Bertha Bolls, MD

Pt. name KumiKaurAge30 Date May 1, 2008

Address: 2349 Busy Ave E., Seattle, 98567

RX Lasik40 mg p.o. q 12 h x 4 d

Refill _0_ _Generic and/or equivalent allowed

Physician’s Signature Bertha Bolls, MD

South Central Medical Center,

34 Burlington Way N., Seattle, WA 98655

Supply on Hand

Lasix 20 mg tablets

2 tablets

Read the prescription, look at the vial, then calculate the drug order.

Phone 206-355-9999 DEA# 45632144

Richard Smalls, MD

Pt. name Brenda GuilianiAge44 Date May 1, 2008

Address: 65 Lake Drive E., Seattle, 98567

RX Ampicillin 250 mg p.o.qid x 10 days

Refill _0_ _ _Generic and/or equivalent allowed

Physician’s SignatureRichard Smalls, MD

Mid Central Medical Center,

64 Booth Garnder Way N., Seattle, WA 98655

Ampicillin

125 mg capsules

2 capsules

Read the prescription, look at the vial, then calculate the drug order.

Phone 206-888-9999 DEA# 546565651

Wing Hu Chi, MD

Pt. name Elsa Bridges Age23 Date May 7, 2008

Address: 45 Riveria Way, Seattle, 98567

RX Ampicillintrihydrate 250 mg p.o. qid x 10 days

Refill _0_ _ _Generic and/or equivalent allowed

Physician’s SignatureWing Hu Chi, MD

Lake View Medical Center,

54 Sealth Blvd. N., Seattle, WA 98655

Ampicillintrihydrate125 mg in 5 mL of syrup

10 milliliters or 10 mL

Task Four: Calculate daily doses and beyond

When Aisha is not filling individual medical orders, she often has a stack of other prescriptions to fill for her supervising pharmacist. She must prepare these for him to review for accuracy before they are bagged and binned for the customers to pick up at the pharmacy.

To do this she must correctly interpret the prescriptions, duration, and/or the number of individual doses that the doctor has ordered. This relies on her skills in addition and multiplication as well as her ability to read the prescription.

Why would a pharmacy technician need to be able to calculate a full prescription dosage?Click Here

Do you think that multiplication is the most efficient means to solve this problem? Click Here

To fill the complete prescriptions for clients. For example, clients do not go to the pharmacy on a daily basis. They go once to get the complete order filled.

Yes, multiplication is usually faster than adding the number over and over.

Let’s review an earlier prescription:

Phone 206-333-8888 DEA# 34455667

Pt. nameMohamed SomaAge 32

Address: 23234 Ballard Ave E., Seattle, 98567

RX Pencillin-G 2 million U IM qid X 7 d

Refill _0_ _ _Generic and/or equivalent allowed

Physician’s SignatureAretha Arnold, MDDate May 2, 2008

Aretha Arnold, MD

Infection Specialist

North Central Medical Center,

23 Antioch Way N., Seattle, WA 98655

The key to filling this prescription for the patient is to read the line: Penicillin-G 2 million U IM quidx 7 d.

Penicillin-G 2 million U IM quid x 7 d.

This translates to 2 million units 4 times a day x 7 days.

So to figure out the daily dosage:

a) 2 million units x 4 = 8 million units

b) To figure out 7 days’ dosage, multiply 8 million units x 7 days.

For 7 days’ supply, the pharmacy must have on hand 56 million units of Penicillin-G.

Help Aisha calculate the daily and the total prescription by days. Advance to the next screen for the answers.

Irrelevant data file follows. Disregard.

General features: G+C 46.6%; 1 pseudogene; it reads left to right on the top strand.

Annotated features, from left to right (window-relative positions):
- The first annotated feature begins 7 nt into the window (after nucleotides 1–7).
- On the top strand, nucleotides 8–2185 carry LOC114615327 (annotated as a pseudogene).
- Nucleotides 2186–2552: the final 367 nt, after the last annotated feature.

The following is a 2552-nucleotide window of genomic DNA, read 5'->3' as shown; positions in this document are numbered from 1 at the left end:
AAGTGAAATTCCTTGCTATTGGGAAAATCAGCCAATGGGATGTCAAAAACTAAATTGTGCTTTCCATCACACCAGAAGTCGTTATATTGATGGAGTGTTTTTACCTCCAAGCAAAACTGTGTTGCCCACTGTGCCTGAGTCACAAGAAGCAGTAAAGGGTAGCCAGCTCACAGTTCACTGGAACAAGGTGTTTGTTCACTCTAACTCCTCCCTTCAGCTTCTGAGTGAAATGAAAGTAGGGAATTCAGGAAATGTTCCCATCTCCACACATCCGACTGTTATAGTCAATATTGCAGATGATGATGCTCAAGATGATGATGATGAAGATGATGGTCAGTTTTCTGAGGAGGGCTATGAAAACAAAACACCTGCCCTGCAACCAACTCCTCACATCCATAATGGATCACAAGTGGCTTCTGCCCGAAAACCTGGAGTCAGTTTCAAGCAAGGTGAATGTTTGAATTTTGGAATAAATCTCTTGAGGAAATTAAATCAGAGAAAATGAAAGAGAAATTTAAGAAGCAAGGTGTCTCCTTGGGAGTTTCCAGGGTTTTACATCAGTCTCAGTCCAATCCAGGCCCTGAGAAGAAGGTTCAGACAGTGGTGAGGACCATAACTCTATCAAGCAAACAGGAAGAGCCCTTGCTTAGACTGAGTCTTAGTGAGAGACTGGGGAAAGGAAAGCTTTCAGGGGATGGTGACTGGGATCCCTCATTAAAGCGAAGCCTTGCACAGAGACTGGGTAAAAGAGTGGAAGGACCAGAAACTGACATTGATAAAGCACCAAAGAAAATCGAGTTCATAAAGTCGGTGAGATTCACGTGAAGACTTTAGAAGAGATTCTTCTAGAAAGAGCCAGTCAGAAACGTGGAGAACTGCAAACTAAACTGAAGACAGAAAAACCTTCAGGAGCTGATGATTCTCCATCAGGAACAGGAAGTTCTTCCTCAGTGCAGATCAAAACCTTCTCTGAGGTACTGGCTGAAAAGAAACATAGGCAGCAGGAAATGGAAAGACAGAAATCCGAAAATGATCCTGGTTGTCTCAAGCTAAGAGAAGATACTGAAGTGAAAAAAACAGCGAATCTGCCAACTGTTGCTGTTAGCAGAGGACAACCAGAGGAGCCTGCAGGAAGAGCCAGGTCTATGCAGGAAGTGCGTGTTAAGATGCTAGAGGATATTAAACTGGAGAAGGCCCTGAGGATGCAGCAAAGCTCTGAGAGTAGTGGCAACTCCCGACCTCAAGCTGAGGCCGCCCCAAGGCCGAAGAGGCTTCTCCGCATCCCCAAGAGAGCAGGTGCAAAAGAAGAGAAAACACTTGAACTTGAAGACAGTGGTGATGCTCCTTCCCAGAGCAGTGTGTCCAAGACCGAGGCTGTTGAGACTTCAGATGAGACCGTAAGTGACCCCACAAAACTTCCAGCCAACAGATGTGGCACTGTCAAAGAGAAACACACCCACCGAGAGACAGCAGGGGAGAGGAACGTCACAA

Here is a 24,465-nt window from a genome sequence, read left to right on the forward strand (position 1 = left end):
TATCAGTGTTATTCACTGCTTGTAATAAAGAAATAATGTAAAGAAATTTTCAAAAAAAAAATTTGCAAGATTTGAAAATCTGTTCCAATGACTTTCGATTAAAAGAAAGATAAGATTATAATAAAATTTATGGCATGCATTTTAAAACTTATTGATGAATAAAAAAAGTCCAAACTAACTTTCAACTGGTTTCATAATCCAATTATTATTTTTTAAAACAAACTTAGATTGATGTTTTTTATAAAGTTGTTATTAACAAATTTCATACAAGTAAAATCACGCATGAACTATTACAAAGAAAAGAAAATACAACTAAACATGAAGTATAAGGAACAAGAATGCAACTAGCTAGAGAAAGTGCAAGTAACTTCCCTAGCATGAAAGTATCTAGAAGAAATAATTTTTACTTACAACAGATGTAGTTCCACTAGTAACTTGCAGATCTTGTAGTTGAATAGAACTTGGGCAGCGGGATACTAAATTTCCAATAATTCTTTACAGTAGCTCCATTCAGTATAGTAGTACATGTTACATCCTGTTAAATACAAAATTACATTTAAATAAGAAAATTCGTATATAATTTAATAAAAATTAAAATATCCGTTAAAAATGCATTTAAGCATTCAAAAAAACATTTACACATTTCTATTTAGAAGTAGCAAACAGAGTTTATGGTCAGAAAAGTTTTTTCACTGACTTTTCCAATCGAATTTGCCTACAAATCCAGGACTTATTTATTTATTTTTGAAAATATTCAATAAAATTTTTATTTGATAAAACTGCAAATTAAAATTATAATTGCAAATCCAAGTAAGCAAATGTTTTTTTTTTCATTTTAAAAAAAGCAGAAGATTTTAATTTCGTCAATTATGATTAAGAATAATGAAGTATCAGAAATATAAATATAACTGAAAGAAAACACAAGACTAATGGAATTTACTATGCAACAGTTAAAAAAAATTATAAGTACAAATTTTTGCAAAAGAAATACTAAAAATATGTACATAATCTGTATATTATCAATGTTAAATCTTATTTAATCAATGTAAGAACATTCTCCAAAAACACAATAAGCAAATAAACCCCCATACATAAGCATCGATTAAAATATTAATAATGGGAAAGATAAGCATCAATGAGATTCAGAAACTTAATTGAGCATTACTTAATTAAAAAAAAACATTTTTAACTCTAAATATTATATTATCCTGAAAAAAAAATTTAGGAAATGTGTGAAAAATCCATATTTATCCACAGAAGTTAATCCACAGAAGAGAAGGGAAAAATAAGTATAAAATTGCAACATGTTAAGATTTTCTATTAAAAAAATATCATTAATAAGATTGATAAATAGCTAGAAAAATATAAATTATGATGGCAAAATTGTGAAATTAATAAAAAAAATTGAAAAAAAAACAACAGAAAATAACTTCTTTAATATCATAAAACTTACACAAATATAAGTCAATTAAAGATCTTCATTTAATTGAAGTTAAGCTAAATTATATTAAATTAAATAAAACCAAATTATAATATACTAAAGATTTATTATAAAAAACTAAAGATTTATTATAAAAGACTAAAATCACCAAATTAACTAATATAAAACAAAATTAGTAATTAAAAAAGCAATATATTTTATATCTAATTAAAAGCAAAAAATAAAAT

1) Using a formula to calculate dosage

3) Multiplication

4) Division

5) Apply the standard forms used in health care

6) Sorting needed information from extra information in a word problem

Calculate

Simplify an expression

Per

Divide

Formula

Fraction

Gram

Milligram

Multiply

Milliliter

1) The doctor has ordered Zyloprim 0.25 g twice a day. The pharmacy has on hand: Zyloprim 0.1 g scored tablets. The patient will receive the following individual dose:_________________________ Click Here

2) Order: 75 milligrams of medication xAvailable: 25 milligrams in 2 millilitersGive: Click Here

3) Give Dilaudid1.5 milligram IM from a vial that is labeled 0.6 milligrams per milliliter. Give Click Here

4) Order: Zocor 40 milligrams; On hand: Zocar 20 milligrams per tablet. Give Click Here

2 ½ tablets

6 milliliters or 6 mL

2.5 milliliters or 2.5 mL

2 tablets

5) Dr. Mix prescribes Procardia XL 60 milligrams once daily. The drug on hand is Procardia XL 30milligram tablets. The patient will receive _________________________ Click Here

6) The physician orders Plendil 7.5 mg once a day in the morning. The drug label reads: Plendil (felodipine) 2.5 mg tab. Give Click Here

7) The doctor’s order is for 20 milligrams of a medication. You have 10 milligrams per 5 milliliters. The dosage to be administered is Click Here

8) Order: 1.25 milligrams of a medication. On hand is 0.25 milligrams in 5 milliliters of the medication. Give Click Here

2 tablets

3 tablets

10 milliliters or 10 mL

25 milliliters or 25 mL

9) The pharmacy has 15 milligram tablets on the shelf. Dr. Smith orders 30 milligrams of Phenobarbital. The patient will receive _________________________ Click Here

10) Read the prescription, look at the vial, and calculate the drug order.

2 tablets

Phone 206-888-9999 DEA# 54699999

Mori Chisata, MD

Pt. name Tommy Smart Age 22 Date May 5, 2008

Address: 23 Roosevelt Way, Seattle, WA 98567

RX Neurontin 375 mg p.o. tid x 7 days

Refill _0_ _ _Generic and/or equivalent allowed

Physician’s SignatureMoriChisata, MD

Lake View Medical Center,

125 Bridge Blvd. S., Seattle, WA 98655

10) cont.

Set up your formula: ______________ x __________ = ____________

The individual dose .